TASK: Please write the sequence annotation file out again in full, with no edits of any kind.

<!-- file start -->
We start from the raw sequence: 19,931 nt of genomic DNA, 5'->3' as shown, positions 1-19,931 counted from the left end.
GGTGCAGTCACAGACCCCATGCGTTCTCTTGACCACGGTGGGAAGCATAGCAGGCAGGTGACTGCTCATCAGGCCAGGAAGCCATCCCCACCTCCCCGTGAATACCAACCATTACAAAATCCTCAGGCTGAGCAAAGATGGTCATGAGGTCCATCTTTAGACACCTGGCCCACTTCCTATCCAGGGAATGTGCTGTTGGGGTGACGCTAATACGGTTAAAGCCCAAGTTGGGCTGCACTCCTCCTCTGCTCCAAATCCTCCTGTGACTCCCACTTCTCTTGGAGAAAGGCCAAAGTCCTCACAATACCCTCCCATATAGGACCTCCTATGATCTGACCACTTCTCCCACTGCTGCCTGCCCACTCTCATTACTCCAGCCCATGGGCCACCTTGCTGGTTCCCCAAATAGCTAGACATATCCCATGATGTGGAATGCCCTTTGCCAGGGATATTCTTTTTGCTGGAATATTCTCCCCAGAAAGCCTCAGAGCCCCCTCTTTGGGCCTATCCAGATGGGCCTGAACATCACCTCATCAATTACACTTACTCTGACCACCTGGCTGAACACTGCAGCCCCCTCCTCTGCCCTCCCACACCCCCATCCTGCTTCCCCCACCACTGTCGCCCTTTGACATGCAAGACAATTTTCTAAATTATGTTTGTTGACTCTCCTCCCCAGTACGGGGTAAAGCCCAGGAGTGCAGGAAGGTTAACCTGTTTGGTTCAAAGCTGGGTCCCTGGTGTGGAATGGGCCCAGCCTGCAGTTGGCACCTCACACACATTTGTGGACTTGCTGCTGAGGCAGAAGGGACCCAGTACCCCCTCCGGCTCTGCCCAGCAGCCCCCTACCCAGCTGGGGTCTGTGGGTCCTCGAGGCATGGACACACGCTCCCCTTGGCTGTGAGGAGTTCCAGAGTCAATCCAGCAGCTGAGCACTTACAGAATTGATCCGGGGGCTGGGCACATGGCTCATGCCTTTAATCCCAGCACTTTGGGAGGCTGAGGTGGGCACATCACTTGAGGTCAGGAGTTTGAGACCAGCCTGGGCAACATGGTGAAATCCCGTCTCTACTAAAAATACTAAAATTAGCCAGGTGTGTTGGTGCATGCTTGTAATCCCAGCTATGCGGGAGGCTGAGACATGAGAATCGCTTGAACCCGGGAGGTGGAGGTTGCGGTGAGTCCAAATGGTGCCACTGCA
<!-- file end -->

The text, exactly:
We start from the raw sequence: 19,931 nt of genomic DNA, 5'->3' as shown, positions 1-19,931 counted from the left end.
GGTGCAGTCACAGACCCCATGCGTTCTCTTGACCACGGTGGGAAGCATAGCAGGCAGGTGACTGCTCATCAGGCCAGGAAGCCATCCCCACCTCCCCGTGAATACCAACCATTACAAAATCCTCAGGCTGAGCAAAGATGGTCATGAGGTCCATCTTTAGACACCTGGCCCACTTCCTATCCAGGGAATGTGCTGTTGGGGTGACGCTAATACGGTTAAAGCCCAAGTTGGGCTGCACTCCTCCTCTGCTCCAAATCCTCCTGTGACTCCCACTTCTCTTGGAGAAAGGCCAAAGTCCTCACAATACCCTCCCATATAGGACCTCCTATGATCTGACCACTTCTCCCACTGCTGCCTGCCCACTCTCATTACTCCAGCCCATGGGCCACCTTGCTGGTTCCCCAAATAGCTAGACATATCCCATGATGTGGAATGCCCTTTGCCAGGGATATTCTTTTTGCTGGAATATTCTCCCCAGAAAGCCTCAGAGCCCCCTCTTTGGGCCTATCCAGATGGGCCTGAACATCACCTCATCAATTACACTTACTCTGACCACCTGGCTGAACACTGCAGCCCCCTCCTCTGCCCTCCCACACCCCCATCCTGCTTCCCCCACCACTGTCGCCCTTTGACATGCAAGACAATTTTCTAAATTATGTTTGTTGACTCTCCTCCCCAGTACGGGGTAAAGCCCAGGAGTGCAGGAAGGTTAACCTGTTTGGTTCAAAGCTGGGTCCCTGGTGTGGAATGGGCCCAGCCTGCAGTTGGCACCTCACACACATTTGTGGACTTGCTGCTGAGGCAGAAGGGACCCAGTACCCCCTCCGGCTCTGCCCAGCAGCCCCCTACCCAGCTGGGGTCTGTGGGTCCTCGAGGCATGGACACACGCTCCCCTTGGCTGTGAGGAGTTCCAGAGTCAATCCAGCAGCTGAGCACTTACAGAATTGATCCGGGGGCTGGGCACATGGCTCATGCCTTTAATCCCAGCACTTTGGGAGGCTGAGGTGGGCACATCACTTGAGGTCAGGAGTTTGAGACCAGCCTGGGCAACATGGTGAAATCCCGTCTCTACTAAAAATACTAAAATTAGCCAGGTGTGTTGGTGCATGCTTGTAATCCCAGCTATGCGGGAGGCTGAGACATGAGAATCGCTTGAACCCGGGAGGTGGAGGTTGCGGTGAGTCCAAATGGTGCCACTGCA